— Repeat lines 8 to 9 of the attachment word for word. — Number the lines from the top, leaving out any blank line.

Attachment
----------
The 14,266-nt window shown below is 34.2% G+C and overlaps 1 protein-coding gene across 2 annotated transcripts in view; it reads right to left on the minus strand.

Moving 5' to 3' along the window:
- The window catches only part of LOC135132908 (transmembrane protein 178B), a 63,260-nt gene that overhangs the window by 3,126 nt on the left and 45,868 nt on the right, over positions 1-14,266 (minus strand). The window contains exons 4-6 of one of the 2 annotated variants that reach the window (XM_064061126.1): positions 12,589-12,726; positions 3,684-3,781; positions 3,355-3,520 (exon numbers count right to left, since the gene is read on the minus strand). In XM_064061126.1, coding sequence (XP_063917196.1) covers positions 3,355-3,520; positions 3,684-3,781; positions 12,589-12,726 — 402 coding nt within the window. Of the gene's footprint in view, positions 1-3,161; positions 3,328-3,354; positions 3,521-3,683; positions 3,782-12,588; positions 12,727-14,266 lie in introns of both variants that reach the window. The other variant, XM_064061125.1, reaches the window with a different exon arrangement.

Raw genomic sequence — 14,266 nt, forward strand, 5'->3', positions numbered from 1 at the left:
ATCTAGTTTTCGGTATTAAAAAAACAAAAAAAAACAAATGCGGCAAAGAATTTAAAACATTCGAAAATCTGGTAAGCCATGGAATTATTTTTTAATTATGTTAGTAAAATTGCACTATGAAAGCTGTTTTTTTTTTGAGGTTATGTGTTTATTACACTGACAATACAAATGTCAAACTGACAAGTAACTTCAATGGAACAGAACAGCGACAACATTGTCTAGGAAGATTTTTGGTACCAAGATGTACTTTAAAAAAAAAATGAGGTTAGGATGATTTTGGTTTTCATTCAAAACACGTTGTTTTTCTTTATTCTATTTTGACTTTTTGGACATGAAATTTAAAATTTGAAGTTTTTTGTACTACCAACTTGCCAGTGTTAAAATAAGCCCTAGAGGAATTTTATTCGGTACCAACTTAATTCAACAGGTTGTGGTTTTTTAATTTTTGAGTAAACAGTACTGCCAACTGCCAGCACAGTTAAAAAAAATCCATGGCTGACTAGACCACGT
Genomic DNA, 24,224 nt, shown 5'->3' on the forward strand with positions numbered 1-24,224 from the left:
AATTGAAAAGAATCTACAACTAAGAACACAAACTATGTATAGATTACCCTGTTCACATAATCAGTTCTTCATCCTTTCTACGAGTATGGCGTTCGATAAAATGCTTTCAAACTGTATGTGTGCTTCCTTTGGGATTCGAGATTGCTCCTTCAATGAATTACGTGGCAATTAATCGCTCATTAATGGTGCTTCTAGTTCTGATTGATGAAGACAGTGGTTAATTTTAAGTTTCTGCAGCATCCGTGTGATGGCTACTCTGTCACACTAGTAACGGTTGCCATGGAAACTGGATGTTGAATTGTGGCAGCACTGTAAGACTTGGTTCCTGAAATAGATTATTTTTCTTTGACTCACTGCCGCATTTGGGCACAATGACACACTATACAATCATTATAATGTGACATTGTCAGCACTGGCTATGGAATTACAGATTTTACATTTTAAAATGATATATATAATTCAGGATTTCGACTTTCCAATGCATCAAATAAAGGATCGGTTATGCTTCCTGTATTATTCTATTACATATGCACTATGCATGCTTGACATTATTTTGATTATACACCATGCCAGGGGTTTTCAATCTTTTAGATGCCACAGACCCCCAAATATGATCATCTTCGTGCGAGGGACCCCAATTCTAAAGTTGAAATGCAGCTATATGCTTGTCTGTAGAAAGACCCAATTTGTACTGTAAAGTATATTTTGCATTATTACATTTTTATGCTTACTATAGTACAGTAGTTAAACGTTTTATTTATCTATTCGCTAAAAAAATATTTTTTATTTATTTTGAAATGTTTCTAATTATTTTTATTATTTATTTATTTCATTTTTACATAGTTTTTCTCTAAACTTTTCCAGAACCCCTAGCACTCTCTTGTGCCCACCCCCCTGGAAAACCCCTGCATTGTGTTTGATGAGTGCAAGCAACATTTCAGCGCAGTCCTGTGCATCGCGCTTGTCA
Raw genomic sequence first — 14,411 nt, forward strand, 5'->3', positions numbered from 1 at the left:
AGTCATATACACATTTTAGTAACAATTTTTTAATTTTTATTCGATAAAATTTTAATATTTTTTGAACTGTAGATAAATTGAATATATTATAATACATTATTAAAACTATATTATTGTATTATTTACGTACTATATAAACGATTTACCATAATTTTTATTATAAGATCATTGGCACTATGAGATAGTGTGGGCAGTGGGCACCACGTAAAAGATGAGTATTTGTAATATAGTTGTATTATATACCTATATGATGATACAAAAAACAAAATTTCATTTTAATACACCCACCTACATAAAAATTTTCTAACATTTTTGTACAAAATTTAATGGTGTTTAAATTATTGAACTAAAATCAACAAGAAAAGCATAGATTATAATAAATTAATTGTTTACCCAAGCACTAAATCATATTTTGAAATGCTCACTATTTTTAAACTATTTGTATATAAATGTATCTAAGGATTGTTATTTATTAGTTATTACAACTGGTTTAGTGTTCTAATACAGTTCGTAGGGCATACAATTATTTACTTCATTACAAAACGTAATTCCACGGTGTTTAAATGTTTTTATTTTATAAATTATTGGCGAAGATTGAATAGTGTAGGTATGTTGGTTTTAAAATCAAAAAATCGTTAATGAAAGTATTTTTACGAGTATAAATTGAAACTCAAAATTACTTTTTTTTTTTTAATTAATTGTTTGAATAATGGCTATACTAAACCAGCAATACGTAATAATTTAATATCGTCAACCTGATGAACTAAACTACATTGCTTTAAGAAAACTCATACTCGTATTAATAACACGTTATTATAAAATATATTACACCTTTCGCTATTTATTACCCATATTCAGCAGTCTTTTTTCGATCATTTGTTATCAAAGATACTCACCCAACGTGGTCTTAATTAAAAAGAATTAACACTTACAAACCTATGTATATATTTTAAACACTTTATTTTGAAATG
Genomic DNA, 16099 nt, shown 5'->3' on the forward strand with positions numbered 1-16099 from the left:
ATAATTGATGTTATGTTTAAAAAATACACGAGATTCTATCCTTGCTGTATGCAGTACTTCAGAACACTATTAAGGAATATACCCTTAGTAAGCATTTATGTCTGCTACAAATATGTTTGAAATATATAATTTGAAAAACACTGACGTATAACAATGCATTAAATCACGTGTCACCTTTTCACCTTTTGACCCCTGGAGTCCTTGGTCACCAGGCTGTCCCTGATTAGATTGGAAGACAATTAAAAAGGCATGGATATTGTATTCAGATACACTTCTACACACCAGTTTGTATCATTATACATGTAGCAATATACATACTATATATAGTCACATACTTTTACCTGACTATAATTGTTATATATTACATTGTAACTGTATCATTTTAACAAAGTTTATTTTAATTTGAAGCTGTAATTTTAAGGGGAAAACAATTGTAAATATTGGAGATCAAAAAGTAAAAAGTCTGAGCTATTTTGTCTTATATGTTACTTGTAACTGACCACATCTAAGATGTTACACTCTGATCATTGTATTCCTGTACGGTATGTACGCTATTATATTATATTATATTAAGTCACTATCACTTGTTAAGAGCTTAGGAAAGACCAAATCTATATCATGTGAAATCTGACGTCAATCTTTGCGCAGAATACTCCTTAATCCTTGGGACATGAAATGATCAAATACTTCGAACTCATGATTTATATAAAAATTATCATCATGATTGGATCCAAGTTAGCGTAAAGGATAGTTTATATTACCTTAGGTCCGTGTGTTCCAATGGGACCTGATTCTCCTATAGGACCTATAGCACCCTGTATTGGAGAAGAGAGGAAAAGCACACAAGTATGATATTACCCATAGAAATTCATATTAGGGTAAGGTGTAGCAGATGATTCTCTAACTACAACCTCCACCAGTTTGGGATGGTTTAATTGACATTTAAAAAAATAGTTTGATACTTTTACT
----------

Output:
Raw genomic sequence first — 14,411 nt, forward strand, 5'->3', positions numbered from 1 at the left:
AGTCATATACACATTTTAGTAACAATTTTTTAATTTTTATTCGATAAAATTTTAATATTTTTTGAACTGTAGATAAATTGAATATATTATAATACATTATTAAAACTATATTATTGTATTATTTACGTACTATATAAACGATTTACCATAATTTTTATTATAAGATCATTGGCACTATGAGATAGTGTGGGCAGTGGGCACCACGTAAAAGATGAGTATTTGTAATATAGTTGTATTATATACCTATATGATGATACAAAAAACAAAATTTCATTTTAATACACCCACCTACATAAAAATTTTCTAACATTTTTGTACAAAATTTAATGGTGTTTAAATTATTGAACTAAAATCAACAAGAAAAGCATAGATTATAATAAATTAATTGTTTACCCAAGCACTAAATCATATTTTGAAATGCTCACTATTTTTAAACTATTTGTATATAAATGTATCTAAGGATTGTTATTTATTAGTTATTACAACTGGTTTAGTGTTCTAATACAGTTCGTAGGGCATACAATTATTTACTTCATTACAAAACGTAATTCCACGGTGTTTAAATGTTTTTATTTTATAAATTATTGGCGAAGATTGAATAGTGTAGGTATGTTGGTTTTAAAATCAAAAAATCGTTAATGAAAGTATTTTTACGAGTATAAATTGAAACTCAAAATTACTTTTTTTTTTTTAATTAATTGTTTGAATAATGGCTATACTAAACCAGCAATACGTAATAATTTAATATCGTCAACCTGATGAACTAAACTACATTGCTTTAAGAAAACTCATACTCGTATTAATAACACGTTATTATAAAATATATTACACCTTTCGCTATTTATTACCCATATTCAGCAGTCTTTTTTCGATCATTTGTTATCAAAGATACTCACCCAACGTGGTCTTAATTAAAAAGAATTAACACTTACAAACCTATGTATATATTTTAAACACTTTATTTTGAAATG